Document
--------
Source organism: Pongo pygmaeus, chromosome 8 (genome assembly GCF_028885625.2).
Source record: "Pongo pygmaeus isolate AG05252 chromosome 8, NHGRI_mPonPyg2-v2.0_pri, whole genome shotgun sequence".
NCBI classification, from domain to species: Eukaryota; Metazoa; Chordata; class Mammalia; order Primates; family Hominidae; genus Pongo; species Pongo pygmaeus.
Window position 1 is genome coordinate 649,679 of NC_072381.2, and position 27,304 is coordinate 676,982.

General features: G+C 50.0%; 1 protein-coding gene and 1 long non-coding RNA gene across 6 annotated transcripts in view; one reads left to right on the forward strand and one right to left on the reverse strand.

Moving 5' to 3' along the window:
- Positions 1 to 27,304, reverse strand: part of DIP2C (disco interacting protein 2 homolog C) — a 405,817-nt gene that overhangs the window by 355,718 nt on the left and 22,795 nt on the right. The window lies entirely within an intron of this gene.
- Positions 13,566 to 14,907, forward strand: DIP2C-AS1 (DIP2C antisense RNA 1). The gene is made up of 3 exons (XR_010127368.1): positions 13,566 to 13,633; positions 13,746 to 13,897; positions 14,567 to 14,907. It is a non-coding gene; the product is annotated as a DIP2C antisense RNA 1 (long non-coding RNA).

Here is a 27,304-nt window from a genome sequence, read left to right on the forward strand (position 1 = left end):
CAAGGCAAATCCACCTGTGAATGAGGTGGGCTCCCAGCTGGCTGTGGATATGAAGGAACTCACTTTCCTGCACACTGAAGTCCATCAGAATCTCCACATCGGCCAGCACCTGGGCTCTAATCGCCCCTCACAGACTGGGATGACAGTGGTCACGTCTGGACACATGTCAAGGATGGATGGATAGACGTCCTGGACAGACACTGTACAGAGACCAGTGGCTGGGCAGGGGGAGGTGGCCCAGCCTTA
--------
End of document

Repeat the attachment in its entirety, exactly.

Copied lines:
Source organism: Pongo pygmaeus, chromosome 8 (genome assembly GCF_028885625.2).
Source record: "Pongo pygmaeus isolate AG05252 chromosome 8, NHGRI_mPonPyg2-v2.0_pri, whole genome shotgun sequence".
NCBI classification, from domain to species: Eukaryota; Metazoa; Chordata; class Mammalia; order Primates; family Hominidae; genus Pongo; species Pongo pygmaeus.
Window position 1 is genome coordinate 649,679 of NC_072381.2, and position 27,304 is coordinate 676,982.

General features: G+C 50.0%; 1 protein-coding gene and 1 long non-coding RNA gene across 6 annotated transcripts in view; one reads left to right on the forward strand and one right to left on the reverse strand.

Moving 5' to 3' along the window:
- Positions 1 to 27,304, reverse strand: part of DIP2C (disco interacting protein 2 homolog C) — a 405,817-nt gene that overhangs the window by 355,718 nt on the left and 22,795 nt on the right. The window lies entirely within an intron of this gene.
- Positions 13,566 to 14,907, forward strand: DIP2C-AS1 (DIP2C antisense RNA 1). The gene is made up of 3 exons (XR_010127368.1): positions 13,566 to 13,633; positions 13,746 to 13,897; positions 14,567 to 14,907. It is a non-coding gene; the product is annotated as a DIP2C antisense RNA 1 (long non-coding RNA).

Here is a 27,304-nt window from a genome sequence, read left to right on the forward strand (position 1 = left end):
CAAGGCAAATCCACCTGTGAATGAGGTGGGCTCCCAGCTGGCTGTGGATATGAAGGAACTCACTTTCCTGCACACTGAAGTCCATCAGAATCTCCACATCGGCCAGCACCTGGGCTCTAATCGCCCCTCACAGACTGGGATGACAGTGGTCACGTCTGGACACATGTCAAGGATGGATGGATAGACGTCCTGGACAGACACTGTACAGAGACCAGTGGCTGGGCAGGGGGAGGTGGCCCAGCCTTA